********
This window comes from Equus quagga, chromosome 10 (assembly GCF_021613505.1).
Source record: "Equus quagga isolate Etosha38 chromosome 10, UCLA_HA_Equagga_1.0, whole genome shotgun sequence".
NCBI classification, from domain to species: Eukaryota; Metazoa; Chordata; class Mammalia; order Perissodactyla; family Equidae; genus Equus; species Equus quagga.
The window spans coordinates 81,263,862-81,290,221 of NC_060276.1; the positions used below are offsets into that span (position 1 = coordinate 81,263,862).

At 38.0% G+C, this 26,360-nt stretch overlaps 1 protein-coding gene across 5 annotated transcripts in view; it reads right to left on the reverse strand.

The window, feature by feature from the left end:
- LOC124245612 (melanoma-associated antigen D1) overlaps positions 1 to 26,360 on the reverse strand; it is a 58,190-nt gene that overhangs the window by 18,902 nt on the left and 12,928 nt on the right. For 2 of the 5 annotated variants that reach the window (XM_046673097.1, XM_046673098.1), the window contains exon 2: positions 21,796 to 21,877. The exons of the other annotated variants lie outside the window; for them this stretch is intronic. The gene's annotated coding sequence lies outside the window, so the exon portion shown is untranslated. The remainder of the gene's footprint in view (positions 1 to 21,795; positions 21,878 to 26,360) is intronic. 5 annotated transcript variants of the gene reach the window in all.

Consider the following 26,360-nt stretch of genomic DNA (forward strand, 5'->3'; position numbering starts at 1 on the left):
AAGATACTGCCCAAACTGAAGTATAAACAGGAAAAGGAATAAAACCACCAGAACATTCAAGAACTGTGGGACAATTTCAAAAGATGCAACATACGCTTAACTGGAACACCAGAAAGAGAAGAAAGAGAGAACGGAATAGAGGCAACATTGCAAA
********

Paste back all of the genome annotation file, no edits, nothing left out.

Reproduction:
This window comes from Equus quagga, chromosome 10 (assembly GCF_021613505.1).
Source record: "Equus quagga isolate Etosha38 chromosome 10, UCLA_HA_Equagga_1.0, whole genome shotgun sequence".
NCBI classification, from domain to species: Eukaryota; Metazoa; Chordata; class Mammalia; order Perissodactyla; family Equidae; genus Equus; species Equus quagga.
The window spans coordinates 81,263,862-81,290,221 of NC_060276.1; the positions used below are offsets into that span (position 1 = coordinate 81,263,862).

At 38.0% G+C, this 26,360-nt stretch overlaps 1 protein-coding gene across 5 annotated transcripts in view; it reads right to left on the reverse strand.

The window, feature by feature from the left end:
- LOC124245612 (melanoma-associated antigen D1) overlaps positions 1 to 26,360 on the reverse strand; it is a 58,190-nt gene that overhangs the window by 18,902 nt on the left and 12,928 nt on the right. For 2 of the 5 annotated variants that reach the window (XM_046673097.1, XM_046673098.1), the window contains exon 2: positions 21,796 to 21,877. The exons of the other annotated variants lie outside the window; for them this stretch is intronic. The gene's annotated coding sequence lies outside the window, so the exon portion shown is untranslated. The remainder of the gene's footprint in view (positions 1 to 21,795; positions 21,878 to 26,360) is intronic. 5 annotated transcript variants of the gene reach the window in all.

Consider the following 26,360-nt stretch of genomic DNA (forward strand, 5'->3'; position numbering starts at 1 on the left):
AAGATACTGCCCAAACTGAAGTATAAACAGGAAAAGGAATAAAACCACCAGAACATTCAAGAACTGTGGGACAATTTCAAAAGATGCAACATACGCTTAACTGGAACACCAGAAAGAGAAGAAAGAGAGAACGGAATAGAGGCAACATTGCAAA